Currently, more than three million nurses support healthcare and take care of hundreds of patients who throng healthcare facilities every day. According to the estimates of the US BLS, more nurses are in the pipeline expected to assume their roles. Presently, there is a shortage of skilled nurses in healthcare which will exacerbate once thousands of nurses age out of this profession as their retirement approaches. The upsurge in the population of baby boomers is another reason leading to more demand for patient care services.
Indispensable Nature Of Nurses For Healthcare
Nurses are indispensable for healthcare because of their selfless care, compassion, and attention to detail. No healthcare can make up for nurses’ jobs, but this prestige and recognition are not easy. A nurse’s job is highly challenging; it is mentally exhausting, physically demanding, and emotionally taxing. So, if you want to be a nurse, be ready to witness death and trauma in routine. But the best aspect of this profession is the take-home feeling you get at the end of the day. A nurse goes home with mental satisfaction to save people, reduce their pain, and make their lives a little easier.
Preparing nurses for their impending duties in healthcare is part of all graduate nursing degrees, whether they are in administration or directly associated with patient care. For instance, a nursing administration master’s degree prepares you to make teams, supervise their tasks and track their progress, ensure patients receive quality care, and the unit’s overall adherence to patient care standards.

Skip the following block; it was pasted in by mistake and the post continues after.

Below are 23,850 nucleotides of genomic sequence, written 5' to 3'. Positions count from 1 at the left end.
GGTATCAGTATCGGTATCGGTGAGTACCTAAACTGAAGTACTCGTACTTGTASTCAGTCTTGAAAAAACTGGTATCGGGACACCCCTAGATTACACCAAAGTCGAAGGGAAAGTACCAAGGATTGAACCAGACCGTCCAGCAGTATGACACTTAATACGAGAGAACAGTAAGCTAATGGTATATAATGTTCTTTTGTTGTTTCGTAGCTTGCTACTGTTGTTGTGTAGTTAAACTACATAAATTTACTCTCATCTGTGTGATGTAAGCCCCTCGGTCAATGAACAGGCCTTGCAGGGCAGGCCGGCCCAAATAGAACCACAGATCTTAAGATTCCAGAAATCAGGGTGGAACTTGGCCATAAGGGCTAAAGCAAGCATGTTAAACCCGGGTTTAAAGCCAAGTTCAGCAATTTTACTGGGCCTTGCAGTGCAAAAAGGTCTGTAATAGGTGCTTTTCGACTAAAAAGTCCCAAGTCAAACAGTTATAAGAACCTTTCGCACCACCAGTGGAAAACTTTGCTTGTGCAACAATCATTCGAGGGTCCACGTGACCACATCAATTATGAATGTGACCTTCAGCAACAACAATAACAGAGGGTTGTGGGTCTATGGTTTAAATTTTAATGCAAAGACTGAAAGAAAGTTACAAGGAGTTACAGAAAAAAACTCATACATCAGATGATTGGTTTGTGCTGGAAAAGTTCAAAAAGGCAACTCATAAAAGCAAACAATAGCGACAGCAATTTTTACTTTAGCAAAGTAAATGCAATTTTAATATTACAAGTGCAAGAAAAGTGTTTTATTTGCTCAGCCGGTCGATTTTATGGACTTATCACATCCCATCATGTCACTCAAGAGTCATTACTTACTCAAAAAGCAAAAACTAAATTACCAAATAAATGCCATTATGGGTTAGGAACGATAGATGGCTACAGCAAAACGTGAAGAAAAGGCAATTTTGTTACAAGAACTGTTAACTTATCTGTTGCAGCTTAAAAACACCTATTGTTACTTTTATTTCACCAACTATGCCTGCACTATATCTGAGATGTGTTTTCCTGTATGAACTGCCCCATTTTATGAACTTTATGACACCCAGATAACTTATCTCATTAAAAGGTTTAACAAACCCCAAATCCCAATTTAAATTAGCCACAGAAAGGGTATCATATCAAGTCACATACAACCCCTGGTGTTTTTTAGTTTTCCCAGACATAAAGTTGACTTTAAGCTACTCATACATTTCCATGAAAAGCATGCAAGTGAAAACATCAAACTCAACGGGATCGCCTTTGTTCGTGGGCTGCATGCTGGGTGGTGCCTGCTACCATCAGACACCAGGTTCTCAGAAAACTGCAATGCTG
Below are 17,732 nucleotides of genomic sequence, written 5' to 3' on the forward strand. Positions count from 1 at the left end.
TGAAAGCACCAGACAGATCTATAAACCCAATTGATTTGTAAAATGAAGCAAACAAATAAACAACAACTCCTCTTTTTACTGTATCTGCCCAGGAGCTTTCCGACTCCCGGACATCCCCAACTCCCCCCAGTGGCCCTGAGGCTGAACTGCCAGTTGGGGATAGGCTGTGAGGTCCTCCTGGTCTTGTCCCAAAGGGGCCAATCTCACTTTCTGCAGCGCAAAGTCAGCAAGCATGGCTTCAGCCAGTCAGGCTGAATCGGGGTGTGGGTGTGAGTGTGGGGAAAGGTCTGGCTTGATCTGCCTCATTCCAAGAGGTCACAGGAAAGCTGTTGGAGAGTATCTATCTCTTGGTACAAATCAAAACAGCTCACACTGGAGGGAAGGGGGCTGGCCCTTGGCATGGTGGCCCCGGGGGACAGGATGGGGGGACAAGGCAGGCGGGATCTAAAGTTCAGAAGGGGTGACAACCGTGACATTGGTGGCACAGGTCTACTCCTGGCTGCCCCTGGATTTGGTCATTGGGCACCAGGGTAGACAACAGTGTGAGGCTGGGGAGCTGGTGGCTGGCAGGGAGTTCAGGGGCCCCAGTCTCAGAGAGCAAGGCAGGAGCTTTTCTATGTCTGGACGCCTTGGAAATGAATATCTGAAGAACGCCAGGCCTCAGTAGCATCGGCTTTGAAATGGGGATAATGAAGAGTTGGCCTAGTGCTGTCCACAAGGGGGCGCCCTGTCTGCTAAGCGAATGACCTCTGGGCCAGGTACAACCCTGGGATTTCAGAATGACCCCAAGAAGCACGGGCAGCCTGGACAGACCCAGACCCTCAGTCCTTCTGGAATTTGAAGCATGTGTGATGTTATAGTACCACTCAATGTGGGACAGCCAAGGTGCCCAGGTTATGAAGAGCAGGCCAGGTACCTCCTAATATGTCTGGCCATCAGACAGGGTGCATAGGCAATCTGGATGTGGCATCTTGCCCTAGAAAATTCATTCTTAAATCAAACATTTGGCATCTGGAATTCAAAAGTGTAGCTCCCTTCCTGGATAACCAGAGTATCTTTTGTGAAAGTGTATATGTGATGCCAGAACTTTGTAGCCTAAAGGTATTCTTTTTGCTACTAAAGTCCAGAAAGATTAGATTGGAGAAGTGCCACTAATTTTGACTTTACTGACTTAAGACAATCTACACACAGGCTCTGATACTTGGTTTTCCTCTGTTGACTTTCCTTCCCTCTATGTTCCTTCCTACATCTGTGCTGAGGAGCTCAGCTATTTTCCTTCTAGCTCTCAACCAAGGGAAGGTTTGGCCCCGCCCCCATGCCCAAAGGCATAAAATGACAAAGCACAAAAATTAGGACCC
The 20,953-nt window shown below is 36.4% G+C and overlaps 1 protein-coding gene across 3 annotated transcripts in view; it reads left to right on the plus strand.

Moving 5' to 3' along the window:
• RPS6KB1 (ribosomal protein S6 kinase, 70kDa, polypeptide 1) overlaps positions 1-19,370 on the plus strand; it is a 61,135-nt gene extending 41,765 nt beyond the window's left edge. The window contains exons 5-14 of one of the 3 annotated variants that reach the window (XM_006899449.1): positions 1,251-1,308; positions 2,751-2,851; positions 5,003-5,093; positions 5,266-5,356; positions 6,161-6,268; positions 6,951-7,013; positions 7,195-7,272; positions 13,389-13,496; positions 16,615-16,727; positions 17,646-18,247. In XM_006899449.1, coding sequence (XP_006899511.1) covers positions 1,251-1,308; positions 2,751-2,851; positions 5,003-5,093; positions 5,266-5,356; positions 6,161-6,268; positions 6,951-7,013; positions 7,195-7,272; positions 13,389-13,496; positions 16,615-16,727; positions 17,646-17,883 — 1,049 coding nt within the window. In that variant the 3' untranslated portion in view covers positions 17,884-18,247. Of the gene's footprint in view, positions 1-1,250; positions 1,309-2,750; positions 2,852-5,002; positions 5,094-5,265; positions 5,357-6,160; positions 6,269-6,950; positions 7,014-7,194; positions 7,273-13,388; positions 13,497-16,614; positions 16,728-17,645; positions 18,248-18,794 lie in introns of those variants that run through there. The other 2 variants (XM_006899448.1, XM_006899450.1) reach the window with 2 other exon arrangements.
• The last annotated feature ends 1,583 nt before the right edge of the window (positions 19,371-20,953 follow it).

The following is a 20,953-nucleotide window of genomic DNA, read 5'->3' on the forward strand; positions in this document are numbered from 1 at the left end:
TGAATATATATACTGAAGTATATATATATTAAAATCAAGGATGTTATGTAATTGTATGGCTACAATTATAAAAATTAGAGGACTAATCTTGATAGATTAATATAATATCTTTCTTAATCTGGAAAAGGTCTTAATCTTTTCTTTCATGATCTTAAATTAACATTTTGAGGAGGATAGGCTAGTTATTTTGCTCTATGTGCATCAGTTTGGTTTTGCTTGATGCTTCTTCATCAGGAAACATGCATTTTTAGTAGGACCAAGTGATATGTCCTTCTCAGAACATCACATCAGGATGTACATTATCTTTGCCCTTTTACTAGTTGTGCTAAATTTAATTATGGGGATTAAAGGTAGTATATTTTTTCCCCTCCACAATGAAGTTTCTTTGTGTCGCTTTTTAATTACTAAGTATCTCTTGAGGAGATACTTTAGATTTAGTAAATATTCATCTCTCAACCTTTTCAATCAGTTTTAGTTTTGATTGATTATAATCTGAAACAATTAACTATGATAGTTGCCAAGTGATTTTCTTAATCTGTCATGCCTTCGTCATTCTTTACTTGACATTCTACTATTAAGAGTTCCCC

Daily Activities Of A Nurse
Nurses perform many of the same duties every day, so their work can feel ambiguous. So, if you are considering a career in nursing, you must know what it is like to be a nurse and what tasks they perform in a day. The answer to this also depends on the type of healthcare setting in which one works. For instance, a nurse in the hospital works according to shifts and moves from one patient room to another. On the other hand, a nurse working in the school healthcare may be confined to their office, provide only basic patient care services to the students, and work during school hours. However, typically a nurse performs the following tasks every day.
A nurse is typically the first person you meet when entering a hospital. They greet the patients, engage in small talk, and inquire about their reason for coming to a hospital or clinic. They hear your concerns and develop a record of all your problems, ready it for the physicians. In this way, nurses do a part of a physician’s job, and the doctor can spend more time talking to the patient and pay full attention.
When patients stay in the hospital as part of a medication treatment plan, nurses administer the medication that the doctors execute. Thus, the role of nurses is one reason that an RN frequently visits the room or the bed of a patient. Nurses also monitor the condition of the patients if there is a risk of adverse reaction to a medication. They make sure to help the patient if and when anything goes wrong. When patients stay in the hospital, nurses adhere to a strict medication schedule and administer it even at night.